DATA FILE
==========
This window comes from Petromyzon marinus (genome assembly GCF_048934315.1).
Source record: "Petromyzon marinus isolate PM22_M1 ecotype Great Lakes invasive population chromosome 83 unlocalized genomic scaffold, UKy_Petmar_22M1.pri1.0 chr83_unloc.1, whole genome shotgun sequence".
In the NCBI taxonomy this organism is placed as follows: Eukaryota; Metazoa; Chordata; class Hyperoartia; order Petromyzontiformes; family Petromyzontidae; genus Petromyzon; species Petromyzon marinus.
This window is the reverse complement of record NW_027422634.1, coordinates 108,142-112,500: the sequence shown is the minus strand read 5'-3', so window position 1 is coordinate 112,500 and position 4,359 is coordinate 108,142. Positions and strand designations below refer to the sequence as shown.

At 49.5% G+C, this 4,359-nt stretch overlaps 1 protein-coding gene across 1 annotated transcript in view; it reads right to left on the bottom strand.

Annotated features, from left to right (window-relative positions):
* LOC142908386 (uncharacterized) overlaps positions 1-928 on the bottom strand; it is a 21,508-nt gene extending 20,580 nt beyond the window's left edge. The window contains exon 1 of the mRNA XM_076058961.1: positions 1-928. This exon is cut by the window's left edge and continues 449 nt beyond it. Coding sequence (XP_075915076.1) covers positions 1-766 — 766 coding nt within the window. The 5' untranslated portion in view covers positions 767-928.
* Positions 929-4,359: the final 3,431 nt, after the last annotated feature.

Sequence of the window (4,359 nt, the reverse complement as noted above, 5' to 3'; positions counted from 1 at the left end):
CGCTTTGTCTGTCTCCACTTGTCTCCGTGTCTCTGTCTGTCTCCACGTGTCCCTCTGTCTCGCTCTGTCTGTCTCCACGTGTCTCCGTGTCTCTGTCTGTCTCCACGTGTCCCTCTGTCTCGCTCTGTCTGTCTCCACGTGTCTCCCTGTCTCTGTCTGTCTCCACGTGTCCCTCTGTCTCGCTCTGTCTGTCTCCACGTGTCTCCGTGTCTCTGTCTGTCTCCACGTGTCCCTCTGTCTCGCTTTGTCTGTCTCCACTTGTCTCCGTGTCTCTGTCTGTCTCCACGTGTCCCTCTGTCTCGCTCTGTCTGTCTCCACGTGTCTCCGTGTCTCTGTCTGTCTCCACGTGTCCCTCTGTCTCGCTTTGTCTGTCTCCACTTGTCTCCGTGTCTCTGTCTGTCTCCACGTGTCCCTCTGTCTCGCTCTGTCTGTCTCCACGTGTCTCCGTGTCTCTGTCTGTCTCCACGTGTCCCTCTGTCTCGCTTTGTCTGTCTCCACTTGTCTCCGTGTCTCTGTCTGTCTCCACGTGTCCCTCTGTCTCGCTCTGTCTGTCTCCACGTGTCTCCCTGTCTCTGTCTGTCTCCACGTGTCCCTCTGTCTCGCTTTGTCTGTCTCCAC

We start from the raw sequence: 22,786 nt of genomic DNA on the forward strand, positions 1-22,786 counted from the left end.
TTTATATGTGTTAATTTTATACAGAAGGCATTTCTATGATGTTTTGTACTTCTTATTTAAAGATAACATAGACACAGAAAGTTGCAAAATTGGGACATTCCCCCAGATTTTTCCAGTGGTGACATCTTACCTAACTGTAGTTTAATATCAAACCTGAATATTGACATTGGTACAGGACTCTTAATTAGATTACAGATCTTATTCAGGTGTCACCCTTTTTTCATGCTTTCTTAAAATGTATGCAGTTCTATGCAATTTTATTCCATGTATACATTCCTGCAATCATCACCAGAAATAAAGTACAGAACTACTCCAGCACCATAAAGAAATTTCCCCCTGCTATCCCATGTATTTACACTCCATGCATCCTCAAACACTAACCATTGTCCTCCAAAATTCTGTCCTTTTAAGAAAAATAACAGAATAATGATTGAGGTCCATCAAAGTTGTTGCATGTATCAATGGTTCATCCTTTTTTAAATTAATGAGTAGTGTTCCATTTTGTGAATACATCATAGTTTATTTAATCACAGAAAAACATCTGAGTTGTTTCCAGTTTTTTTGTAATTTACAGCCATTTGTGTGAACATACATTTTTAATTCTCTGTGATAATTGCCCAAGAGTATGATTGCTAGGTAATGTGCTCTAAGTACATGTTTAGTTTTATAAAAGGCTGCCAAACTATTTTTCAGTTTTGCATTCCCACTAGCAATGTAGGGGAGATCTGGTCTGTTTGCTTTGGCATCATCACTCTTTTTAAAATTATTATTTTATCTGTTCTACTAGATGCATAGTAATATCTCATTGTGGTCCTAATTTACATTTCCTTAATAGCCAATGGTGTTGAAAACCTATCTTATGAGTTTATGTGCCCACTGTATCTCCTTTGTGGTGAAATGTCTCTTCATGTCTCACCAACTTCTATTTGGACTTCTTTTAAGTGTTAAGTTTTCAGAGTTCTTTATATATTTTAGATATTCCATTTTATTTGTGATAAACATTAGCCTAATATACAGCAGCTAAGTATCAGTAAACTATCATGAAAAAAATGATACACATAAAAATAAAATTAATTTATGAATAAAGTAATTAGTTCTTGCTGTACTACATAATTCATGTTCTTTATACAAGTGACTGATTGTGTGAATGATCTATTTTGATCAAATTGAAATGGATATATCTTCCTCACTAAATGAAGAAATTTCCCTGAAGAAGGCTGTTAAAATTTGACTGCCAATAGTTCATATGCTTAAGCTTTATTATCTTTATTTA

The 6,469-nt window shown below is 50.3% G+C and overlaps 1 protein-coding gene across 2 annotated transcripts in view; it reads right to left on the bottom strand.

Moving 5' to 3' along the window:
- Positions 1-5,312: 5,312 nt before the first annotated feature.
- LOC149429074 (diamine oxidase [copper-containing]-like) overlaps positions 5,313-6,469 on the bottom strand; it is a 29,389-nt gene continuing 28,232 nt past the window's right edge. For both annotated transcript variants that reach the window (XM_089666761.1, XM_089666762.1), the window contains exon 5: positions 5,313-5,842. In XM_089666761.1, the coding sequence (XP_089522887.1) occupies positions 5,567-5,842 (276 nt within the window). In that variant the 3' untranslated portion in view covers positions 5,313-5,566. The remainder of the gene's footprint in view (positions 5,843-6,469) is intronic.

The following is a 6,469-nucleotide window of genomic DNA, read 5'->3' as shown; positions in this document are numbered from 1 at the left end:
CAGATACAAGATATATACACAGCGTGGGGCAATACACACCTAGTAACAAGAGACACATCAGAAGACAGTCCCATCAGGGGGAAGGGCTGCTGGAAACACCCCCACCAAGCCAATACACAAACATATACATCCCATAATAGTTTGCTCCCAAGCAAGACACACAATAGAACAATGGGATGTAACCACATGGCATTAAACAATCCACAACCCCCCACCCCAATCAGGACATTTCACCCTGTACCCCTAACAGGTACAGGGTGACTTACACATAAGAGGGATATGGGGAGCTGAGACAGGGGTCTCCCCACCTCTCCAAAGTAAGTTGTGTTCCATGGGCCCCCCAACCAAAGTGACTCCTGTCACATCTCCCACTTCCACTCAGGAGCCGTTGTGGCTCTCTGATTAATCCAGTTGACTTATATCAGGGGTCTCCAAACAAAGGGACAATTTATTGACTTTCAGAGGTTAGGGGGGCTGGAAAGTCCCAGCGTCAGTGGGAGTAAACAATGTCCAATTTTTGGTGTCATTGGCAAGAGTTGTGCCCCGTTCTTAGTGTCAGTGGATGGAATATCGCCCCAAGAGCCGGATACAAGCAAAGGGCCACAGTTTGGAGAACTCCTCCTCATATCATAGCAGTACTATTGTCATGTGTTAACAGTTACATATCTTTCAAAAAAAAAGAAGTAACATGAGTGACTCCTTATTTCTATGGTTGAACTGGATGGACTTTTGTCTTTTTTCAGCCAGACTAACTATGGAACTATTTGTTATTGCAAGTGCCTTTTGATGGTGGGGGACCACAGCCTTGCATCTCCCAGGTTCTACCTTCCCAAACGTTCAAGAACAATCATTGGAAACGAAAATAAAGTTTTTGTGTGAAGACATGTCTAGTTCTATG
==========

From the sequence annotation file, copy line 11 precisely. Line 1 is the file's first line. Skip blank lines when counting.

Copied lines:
We start from the raw sequence: 22,786 nt of genomic DNA on the forward strand, positions 1-22,786 counted from the left end.